Concrete is a porous material which contains microscopic voids known as pores. These pores range in size, vary in connectivity (pore structure) and can be added to the concrete via air-entraining admixtures. The water-to-cementitious material and type of cementitious materials used have a significant effect on the pore structure. The connectivity of these pores and the way these pores are connected can be defined by the term: tortuosity: the twist and turns associated with the connectivity of pores. A visual representation of tortuosity can be found in Figure 1.
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Figure 1: Effect of Pore Tortuosity
Inside these pores there is a conductive solution known as pore solution. This solution is highly saturated with alkali’s, namely Na+ and K+. Understanding the pore size, pore connectivity, and pore solution allows us to analyze the concrete’s ability to withstand the penetration of harmful agents such as chloride ions. These chloride ions can be introduced into the concrete during design in the form of chemical admixtures or they can be exposed to the concrete during its lifecycle through de-icing salts and atmospheric salinity (coastal environments). These properties can all fall under the mass transport phenomena.
If we can understand the transport properties of a specific concrete, in addition to other data, engineers can determine the service-life expectancy of a new structure or help estimate the remaining service-life of an existing one.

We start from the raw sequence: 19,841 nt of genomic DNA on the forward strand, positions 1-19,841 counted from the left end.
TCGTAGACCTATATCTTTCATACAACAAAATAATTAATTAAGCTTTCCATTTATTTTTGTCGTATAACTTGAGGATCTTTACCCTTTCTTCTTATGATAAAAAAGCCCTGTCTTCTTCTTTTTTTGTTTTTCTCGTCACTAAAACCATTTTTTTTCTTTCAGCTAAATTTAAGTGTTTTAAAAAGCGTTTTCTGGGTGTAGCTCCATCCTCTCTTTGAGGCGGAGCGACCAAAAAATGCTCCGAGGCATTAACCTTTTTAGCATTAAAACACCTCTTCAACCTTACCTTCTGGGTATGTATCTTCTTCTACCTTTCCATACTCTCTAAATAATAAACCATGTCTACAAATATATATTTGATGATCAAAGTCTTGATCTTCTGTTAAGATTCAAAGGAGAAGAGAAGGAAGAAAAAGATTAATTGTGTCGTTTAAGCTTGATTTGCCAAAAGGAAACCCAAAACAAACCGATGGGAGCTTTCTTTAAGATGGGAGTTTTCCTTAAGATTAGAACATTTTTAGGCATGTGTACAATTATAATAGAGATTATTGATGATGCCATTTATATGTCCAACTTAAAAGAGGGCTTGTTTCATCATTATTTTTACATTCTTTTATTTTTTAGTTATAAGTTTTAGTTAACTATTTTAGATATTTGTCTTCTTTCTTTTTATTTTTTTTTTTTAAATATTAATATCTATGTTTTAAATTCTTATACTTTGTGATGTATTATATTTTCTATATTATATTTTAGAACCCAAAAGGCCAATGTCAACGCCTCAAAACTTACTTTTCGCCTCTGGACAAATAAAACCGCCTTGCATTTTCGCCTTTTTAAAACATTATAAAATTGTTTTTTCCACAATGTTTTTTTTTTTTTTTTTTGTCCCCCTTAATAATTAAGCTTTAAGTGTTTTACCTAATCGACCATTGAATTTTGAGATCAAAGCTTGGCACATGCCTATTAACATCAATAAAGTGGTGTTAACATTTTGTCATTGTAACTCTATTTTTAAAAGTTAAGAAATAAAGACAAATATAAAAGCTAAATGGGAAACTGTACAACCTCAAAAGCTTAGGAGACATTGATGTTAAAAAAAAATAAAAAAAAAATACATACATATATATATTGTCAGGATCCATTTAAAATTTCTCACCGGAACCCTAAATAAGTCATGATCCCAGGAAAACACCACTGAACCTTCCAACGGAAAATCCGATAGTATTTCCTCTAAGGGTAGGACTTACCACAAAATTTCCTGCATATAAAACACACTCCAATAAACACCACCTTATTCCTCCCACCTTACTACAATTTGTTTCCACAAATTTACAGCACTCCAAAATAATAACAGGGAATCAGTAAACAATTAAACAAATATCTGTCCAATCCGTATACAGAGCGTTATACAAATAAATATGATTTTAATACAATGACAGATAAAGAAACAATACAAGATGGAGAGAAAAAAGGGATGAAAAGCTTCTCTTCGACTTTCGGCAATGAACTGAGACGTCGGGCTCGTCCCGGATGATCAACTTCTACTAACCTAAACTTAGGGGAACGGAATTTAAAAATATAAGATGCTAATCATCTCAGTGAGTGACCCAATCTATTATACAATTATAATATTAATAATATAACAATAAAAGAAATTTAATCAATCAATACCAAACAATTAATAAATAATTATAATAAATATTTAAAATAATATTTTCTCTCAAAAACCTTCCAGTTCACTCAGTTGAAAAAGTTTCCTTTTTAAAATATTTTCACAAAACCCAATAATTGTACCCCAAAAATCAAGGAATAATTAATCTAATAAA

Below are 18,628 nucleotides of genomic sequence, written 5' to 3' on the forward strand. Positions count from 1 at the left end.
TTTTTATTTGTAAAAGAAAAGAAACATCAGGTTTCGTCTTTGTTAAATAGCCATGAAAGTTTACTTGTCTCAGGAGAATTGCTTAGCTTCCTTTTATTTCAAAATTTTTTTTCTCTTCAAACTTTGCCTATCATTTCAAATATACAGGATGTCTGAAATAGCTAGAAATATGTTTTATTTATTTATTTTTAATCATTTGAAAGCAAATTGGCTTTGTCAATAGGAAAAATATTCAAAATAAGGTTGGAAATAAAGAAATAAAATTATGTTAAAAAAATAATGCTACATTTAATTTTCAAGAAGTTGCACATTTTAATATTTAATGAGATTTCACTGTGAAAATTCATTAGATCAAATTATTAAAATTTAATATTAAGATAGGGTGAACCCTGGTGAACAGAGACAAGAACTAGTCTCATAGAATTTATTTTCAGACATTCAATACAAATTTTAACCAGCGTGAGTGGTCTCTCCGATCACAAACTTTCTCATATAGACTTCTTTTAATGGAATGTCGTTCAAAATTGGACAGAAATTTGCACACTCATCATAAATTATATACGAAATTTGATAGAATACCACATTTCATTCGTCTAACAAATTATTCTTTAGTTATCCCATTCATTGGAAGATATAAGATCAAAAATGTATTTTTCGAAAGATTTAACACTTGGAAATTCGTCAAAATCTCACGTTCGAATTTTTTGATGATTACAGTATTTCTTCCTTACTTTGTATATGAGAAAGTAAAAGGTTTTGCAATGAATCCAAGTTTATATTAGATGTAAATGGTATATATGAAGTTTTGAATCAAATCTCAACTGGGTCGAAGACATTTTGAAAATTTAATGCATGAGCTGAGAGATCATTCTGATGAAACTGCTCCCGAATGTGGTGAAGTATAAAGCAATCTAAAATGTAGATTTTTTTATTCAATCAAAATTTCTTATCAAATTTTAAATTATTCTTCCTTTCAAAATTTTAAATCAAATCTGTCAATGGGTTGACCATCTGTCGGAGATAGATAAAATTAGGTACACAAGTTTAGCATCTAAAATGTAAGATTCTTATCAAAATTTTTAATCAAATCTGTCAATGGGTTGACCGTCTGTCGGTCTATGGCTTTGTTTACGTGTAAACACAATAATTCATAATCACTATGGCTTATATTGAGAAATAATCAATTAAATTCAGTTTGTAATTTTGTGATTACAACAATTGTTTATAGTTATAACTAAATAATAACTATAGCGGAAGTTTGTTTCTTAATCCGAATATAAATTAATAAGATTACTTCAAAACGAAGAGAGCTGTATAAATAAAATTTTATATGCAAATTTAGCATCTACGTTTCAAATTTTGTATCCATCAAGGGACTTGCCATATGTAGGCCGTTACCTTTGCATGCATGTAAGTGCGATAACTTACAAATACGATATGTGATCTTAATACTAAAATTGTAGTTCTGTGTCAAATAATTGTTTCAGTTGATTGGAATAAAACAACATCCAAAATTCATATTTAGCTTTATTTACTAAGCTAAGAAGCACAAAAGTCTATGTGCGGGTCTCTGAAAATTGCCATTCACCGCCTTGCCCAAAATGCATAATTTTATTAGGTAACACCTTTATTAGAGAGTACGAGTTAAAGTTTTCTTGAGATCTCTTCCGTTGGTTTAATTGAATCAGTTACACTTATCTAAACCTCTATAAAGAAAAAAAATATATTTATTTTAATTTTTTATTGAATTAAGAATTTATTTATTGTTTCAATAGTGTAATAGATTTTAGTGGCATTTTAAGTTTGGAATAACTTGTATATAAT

What tests are out there to understand the permeability, and thus, durability, of concrete? Some tests include:
- Rapid Chloride Permeability (ASTM C1202): To assess chloride diffusivity
- Bulk Electrical Resistivity (ASTM C1760): Bulk electrical resistivity of concrete
- Absorption Test (ASTM C1585): To assess total porosity and fluid penetration
- Bulk Electrical Resistivity (ASTM C1876): Bulk resistivity of concrete
- Salt Ponding Test (ASTM C1556): To assess chloride diffusion coefficient
- Sulfate expansion test (ASTM C1012/C452): To assess durability when exposed to sulfate environments (e.g. sulfate-bearing soil)
- Alkali-aggregate reactivity tests (ASTM C1293/C1260): To assess expansion risk when using reactive siliceous aggregates
- Carbonation testing: Used when concrete is exposed to humidity and temperature conditions that can accelerate carbonation
- Freeze-thaw and de-icing salt scaling tests (ASTM C666): Used when concrete is exposed to freeze-thaw conditions
- Abrasion resistance (ASTM C944/C1138/C779): Used when concrete is exposed to conditions promoting abrasion
Bulk Electrical Resistivity of Concrete
Focusing on the resistance of concrete to harmful agents such as chloride ions, we’ll turn our eyes to Bulk Electrical Resistivity of Concrete (ASTM C1876 and CSA A23.2-26C). This method measures the bulk electrical resistivity of concrete, also known as the uniaxial method. An alternating current is applied to a concrete specimen and the voltage drop is measured. The resistance is calculated by dividing the measured voltage by the applied current, displayed with units Ohm or kohm. Resistivity is calculated by applying a geometry factor to the calculated resistance value. The results are displayed in ohm-m, ohm-cm, kohm-cm, kohm-m. Although resistivity is calculated by applying an appropriate geometry factor, resistivity is an intrinsic value of concrete and is independent of the specimen’s geometry. It is simply the resistance per unit of length of a material when subjected to an electrical field.